ADEN (Reuters) - Houthi forces fired mortar rounds at an oil refinery in the southern Yemeni city of Aden on Monday, starting a huge fire, witnesses and local officials said.
The mortar barrage hit three full storage tanks, in an incident sure to add to the fuel crisis in the southern port. After months of conflict, most of Yemen’s oil and gas industry has ground to a halt.
The attack on the refinery in the Buraiqah area sent black smoke and flames swirling high into the night sky.
“We are trying to put out the fire. The shelling targeted the tanks where we were storing diesel and fuel for local consumption in Aden. The damage is going to be very big,” one official at the facility told Reuters on condition of anonymity.
The Houthis, who took over the capital Sanaa last September, have been battling local fighters in the south for three months and had attacked the refinery before.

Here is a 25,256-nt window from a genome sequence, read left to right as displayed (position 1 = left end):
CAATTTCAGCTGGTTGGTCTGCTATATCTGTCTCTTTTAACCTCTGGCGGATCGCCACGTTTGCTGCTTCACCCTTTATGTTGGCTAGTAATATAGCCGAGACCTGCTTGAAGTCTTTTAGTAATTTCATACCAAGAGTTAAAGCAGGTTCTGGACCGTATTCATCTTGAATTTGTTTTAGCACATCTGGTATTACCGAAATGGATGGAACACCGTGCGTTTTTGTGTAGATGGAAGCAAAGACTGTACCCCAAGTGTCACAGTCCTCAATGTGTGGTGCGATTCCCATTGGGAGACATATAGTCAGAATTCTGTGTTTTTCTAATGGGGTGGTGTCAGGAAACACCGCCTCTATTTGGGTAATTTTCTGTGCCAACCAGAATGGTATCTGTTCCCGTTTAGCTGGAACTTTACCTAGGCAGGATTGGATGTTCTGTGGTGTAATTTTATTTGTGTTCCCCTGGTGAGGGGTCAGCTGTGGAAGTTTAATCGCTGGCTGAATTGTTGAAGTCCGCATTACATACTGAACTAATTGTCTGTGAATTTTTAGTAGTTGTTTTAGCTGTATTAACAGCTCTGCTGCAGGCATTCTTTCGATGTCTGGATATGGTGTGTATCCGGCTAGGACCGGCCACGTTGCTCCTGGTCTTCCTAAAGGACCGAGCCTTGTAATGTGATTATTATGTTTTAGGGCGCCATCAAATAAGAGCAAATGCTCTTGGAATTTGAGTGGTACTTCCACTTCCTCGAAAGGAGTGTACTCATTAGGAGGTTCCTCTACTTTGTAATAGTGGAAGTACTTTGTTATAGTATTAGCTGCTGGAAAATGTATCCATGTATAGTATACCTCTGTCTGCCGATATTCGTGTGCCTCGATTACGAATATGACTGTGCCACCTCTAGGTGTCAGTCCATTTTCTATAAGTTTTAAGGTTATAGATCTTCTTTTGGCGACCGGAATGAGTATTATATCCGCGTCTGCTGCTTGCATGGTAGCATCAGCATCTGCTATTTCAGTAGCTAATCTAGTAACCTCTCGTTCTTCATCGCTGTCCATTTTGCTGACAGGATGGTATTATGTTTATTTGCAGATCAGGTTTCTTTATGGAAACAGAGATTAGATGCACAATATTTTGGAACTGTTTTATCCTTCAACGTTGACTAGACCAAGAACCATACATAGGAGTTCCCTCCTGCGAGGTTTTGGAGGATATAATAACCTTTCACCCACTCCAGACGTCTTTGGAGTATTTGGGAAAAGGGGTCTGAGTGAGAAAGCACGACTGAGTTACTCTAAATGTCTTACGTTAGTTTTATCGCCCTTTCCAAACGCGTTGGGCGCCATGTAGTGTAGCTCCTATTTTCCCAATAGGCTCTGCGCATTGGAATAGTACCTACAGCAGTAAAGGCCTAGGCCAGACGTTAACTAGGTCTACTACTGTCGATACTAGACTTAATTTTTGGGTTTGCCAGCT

An Arab coalition led by Saudi Arabia has been bombing the Houthis for three months to try to restore Yemen’s exiled government, and has imposed a near-blockade on the country, cutting off trade in food and fuel.
Industry sources said in April the 150,000 barrels-per-day Aden refinery had shut its operations and declared force majeure on its imports and exports due to the war.
Residents say that despite heavy shelling, locals had been able to tap the refinery’s oil and gas supplies to meet their own needs.
Nationwide fuel shortages have spread disease and suffering in a country where access to water usually depends on fuel powered pumps and over 20 million people - 80 percent of the population - need aid, according to the United Nations.
More than 3,000 people have been killed and over a million displaced in the conflict, which pits the Arab coalition against the Iranian-allied Houthis.
A week-long U.N.-brokered ceasefire was meant to begin on Saturday to allow the delivery of aid. It failed to take hold, after Saudi Arabia refused to recognize the truce and continued air strikes.
Reporting by Mohammed Mukhashaf and Mohammed Ghobari; Writing by Rania El Gamal; Editing by Andrew Roche